Fellow Seattle-ite Rebekah Denn ponders the weaknesses of modern technology when it comes to restaurant reviewing:
New restaurants almost inevitably have kinks to work out when they first open. That’s why the guidelines for professional restaurant critics say to wait at least a few weeks before visiting. The experience diners have that first week is probably not the same one they’ll have later.
But people want to eat at new restaurants regardless in those exciting first days. A few years ago, curious food-lovers would rely on writeups on forums like eGullet and MouthfulsFood to get an early look at what was working and what was not. And now, for better or worse, those first glances are being broadcast to a larger, viral audience, able to follow the meals even as they’re happening. Like anything else involving social media, it’s a work in progress.
We’ve had these discussions before in the restaurant world, mostly about the evils of Yelp. The consensus amongst the foodies I know is that these sort of places have, at best, limited value. Questions about the experience of the reviewers, mixed in with restaurants actively courting positive reviews make such websites nothing more than a starting point when in unknown locales. In the end,when it comes to choosing a restaurant ,nothing beats listening to those you trust, whether they’re a close friend or a well established food critic.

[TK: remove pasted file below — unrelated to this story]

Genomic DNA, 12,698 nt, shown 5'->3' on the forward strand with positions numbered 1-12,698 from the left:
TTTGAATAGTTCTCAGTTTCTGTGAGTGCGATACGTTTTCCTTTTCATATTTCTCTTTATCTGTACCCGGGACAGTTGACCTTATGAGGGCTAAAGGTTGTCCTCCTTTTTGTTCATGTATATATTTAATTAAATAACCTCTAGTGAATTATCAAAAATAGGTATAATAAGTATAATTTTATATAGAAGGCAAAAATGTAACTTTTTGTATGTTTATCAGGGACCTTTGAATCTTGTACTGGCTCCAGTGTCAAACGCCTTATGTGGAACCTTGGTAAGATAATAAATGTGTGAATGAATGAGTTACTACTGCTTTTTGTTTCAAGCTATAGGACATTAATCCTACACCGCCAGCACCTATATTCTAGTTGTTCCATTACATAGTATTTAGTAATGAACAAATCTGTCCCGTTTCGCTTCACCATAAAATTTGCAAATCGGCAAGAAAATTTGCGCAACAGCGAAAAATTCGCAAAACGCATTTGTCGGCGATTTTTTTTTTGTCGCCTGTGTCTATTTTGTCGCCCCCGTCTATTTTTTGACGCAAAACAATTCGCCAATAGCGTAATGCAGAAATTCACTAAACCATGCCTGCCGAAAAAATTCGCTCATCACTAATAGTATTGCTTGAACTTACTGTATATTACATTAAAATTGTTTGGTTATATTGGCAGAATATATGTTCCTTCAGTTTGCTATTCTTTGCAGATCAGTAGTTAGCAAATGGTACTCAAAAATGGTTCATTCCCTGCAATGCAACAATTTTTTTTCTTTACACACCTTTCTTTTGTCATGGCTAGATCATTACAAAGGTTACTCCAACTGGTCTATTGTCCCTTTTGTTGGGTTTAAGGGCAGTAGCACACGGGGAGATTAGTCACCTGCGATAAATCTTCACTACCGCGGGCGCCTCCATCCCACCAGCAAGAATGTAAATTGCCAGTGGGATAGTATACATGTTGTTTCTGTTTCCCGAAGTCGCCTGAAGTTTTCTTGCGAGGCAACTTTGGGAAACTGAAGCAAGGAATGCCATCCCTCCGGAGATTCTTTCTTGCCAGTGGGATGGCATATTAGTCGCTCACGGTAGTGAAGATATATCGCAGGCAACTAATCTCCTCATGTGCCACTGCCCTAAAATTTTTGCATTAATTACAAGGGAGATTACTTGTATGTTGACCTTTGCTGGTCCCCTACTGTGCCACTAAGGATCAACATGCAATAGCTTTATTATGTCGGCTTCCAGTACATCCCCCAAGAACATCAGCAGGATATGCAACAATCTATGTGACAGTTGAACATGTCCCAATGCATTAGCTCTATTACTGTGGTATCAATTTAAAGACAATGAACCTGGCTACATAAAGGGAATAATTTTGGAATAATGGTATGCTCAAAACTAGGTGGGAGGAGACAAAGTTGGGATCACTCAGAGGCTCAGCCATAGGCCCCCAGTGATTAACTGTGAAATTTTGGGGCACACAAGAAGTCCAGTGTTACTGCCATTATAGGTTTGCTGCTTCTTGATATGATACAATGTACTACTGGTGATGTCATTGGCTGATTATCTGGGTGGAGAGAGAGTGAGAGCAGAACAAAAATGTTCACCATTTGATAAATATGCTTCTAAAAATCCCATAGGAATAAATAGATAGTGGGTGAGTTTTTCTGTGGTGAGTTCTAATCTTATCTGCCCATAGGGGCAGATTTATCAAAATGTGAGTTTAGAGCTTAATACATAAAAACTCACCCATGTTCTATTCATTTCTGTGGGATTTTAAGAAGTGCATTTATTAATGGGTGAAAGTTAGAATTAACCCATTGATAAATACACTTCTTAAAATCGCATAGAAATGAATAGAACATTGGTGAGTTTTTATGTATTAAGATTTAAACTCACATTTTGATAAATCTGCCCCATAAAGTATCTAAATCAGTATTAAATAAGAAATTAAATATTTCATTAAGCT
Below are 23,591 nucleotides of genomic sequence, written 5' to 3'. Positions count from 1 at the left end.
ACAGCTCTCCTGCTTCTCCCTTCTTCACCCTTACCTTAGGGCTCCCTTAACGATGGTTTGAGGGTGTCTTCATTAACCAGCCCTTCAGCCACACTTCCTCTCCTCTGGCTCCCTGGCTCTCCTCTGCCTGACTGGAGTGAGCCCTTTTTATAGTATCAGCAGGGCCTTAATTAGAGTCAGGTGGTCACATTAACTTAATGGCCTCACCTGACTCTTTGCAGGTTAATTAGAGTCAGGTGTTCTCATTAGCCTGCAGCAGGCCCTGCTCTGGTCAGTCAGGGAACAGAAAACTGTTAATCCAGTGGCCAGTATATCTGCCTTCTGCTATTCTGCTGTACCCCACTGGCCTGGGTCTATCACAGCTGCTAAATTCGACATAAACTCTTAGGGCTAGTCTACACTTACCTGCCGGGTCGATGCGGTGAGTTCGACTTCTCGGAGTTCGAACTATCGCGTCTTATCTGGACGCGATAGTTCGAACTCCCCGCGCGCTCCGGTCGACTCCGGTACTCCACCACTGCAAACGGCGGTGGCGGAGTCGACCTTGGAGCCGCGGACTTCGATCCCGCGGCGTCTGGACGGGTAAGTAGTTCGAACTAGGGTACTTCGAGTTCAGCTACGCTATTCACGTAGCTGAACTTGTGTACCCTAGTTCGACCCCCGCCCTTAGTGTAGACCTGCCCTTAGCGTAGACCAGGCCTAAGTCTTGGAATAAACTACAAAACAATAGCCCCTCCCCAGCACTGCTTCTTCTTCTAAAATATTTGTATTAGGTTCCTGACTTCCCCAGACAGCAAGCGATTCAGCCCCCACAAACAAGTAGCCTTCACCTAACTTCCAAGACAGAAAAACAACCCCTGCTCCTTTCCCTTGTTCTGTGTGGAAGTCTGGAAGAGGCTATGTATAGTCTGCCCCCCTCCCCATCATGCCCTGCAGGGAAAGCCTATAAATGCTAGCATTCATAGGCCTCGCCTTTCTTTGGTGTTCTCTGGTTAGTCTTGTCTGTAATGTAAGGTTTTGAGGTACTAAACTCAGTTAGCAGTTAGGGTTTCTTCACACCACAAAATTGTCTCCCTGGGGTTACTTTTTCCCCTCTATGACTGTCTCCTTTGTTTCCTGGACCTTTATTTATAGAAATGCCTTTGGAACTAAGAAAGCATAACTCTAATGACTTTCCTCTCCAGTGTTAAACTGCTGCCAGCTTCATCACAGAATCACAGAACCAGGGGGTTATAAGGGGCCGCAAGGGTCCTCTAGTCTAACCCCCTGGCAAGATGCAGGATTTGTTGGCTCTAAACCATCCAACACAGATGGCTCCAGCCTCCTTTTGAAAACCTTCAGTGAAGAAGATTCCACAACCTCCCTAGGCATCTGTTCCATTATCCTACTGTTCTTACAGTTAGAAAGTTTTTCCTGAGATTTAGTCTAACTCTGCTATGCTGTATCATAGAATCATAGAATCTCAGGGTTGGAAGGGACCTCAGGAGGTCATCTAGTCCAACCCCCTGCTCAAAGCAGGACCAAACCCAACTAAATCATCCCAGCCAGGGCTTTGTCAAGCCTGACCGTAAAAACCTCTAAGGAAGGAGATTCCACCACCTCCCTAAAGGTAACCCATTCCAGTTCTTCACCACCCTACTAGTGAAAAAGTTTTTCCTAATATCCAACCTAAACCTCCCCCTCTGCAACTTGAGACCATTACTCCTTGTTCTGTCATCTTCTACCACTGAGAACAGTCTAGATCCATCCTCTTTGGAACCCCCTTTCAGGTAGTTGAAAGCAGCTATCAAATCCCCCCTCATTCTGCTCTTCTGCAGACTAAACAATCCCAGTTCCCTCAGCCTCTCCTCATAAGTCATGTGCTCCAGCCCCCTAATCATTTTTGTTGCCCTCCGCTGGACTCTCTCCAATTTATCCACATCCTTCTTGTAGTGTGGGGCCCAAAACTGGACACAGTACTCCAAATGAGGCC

Ironically, I’ve seen many of these same people who take this position rush to a restaurant on opening night and , as Rebekah noted , twitter first hand details of the meal. In essence they’re providing micro-reviews of a restaurant.
Well, maybe they are not “reviews” as much as first-hand accounts of their experiences. But do the readers of these tweets make that distinction?
There are two point here which I find curious. One, these technologies are not going away. As much as some of us can lament the lose of nuance and (what is best defined as) “professional courtesy”, it doesn’t change the fact that people are going to use twitter at a restaurant, and provide immediate firsthand reviews on their tweet feeds and yelp entries. It is in the restaurants best interest to manage this by what ever means available.
Secondly, those of us doing the lamenting, it is possible that we’re overselling the problem and underestimating the people. Part of me believes that most people understand that twitter streams coming from a restaurant on opening night are to be taken with a grain of salt. Most people, I believe, understand that yelp reviews are rarely in depth.
I believe the reality is that most people who actually give a damn about in-depth, highly nuanced reviews will seek out several inputs of information before choosing to go to a new restaurant, and filter that information accordingly.
But the reality is that most people don’t read food reviews, or head to eGullet, or follow food blogs. Those making their decisions solely off of review(s) on Yelp or off a twitter stream were never the market for restaurant reviewers in the first place.
The rest of us will just have to find a way to deal with that fact.